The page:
Why does the cost of living keep rising?

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Disclaimer: I’m from North America. I know it’s happening here but I don’t know if that’s the case on a global scale.

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In general, because a little bit of inflation is preferable to keep people spending or investning instead of just hoarding cash.

More recently, COVID-related interruptions to supply chains have impacted many businesses and caused increases in prices due to lack of supply (chip shortages affecting cars and appliances, lumber and steel shortages affecting all sorts of goods), increases in shipping costs (cargo ships, trucking, etc), increase in labor costs due to worker shortages.

There isn’t a single cause to point to, but it basically is a consequence of growing economies. Take housing for example. Suppose that the economy is experiencing rapid expansion. People who previously would rent will now choose to buy instead. In the short term, the construction industry can’t rapidly increase how quickly it produces houses. Since more people want a house but the number of new houses hasn’t significantly changed, housing prices will go up. That is an example of demand-pull inflation. Another cause is cost-push inflation. In this case, for whatever reason, the cost of resources increases. This causes manufacturers to start raising prices to offset the increased costs. This probably explains a large amount of the recent inflation. Due to covid prices went up due to reduced output caused by covid restrictions.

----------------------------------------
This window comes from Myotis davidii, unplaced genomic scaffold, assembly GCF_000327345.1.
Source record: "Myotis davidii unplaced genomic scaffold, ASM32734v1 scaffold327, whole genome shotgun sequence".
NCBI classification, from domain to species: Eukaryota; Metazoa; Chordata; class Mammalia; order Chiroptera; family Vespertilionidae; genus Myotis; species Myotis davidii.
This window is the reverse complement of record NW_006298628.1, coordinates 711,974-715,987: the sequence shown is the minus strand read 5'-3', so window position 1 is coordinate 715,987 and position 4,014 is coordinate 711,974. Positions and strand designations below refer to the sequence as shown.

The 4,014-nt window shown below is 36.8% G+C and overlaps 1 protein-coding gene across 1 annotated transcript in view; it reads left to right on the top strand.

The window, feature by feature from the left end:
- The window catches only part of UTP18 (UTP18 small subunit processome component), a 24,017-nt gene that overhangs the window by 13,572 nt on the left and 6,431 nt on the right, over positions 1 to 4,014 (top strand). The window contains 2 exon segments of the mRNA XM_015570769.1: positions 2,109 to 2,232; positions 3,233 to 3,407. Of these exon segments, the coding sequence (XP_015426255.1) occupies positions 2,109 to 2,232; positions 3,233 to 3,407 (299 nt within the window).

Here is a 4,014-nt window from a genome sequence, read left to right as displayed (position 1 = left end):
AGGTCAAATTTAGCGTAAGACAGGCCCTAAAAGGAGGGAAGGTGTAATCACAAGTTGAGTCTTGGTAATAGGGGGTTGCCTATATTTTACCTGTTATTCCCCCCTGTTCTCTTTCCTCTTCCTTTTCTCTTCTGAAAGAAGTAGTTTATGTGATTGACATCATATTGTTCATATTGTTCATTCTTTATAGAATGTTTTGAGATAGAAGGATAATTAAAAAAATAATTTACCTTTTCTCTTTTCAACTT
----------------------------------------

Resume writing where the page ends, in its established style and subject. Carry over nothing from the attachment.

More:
National banks are another factor of inflation. Slow predictable inflation is generally good for the economy. National banks, like the federal reserve in the US, are responsible for trying to keep the economy growing while limiting inflation. The biggest stick they have to do this is the interest rate. The Fed lends money to banks, which in turn lend money to consumers. A bank will borrow the money and then lend it out in the form of mortgages, car loans, business loans, and so forth. Low cost loans being available encourages businesses to embark on new enterprise, it may surprise you to learn that even very large companies often borrow money to expand. Cheap loans encourage buying houses and other items that require a loan. The flip side is that as the money supply increases, the money value decreases. It’s simple supply and demand. The more of a thing there is, the less it’s worth.

Now one final point, you claim that the cost of living always rises. That isn’t strictly true. We use various indexes to measure inflation like the consumer price index, but it isn’t so simple. Consider the price of a smart phone today compared to the price of a smart phone in the 1960s. Even for things like homes and cars which have existed for many decades it’s difficult to have a one for one comparison. Modern cars have many advantages to older cars. Inflation is likely, but measuring cost of living increases is tricky. Even land is tricky. There is an area I live that 20 years ago was largely farmland. Now it is some of the most expensive property in my city. Living in Seattle today may provide benefits that living in Seattle 40 years ago did not. For instance.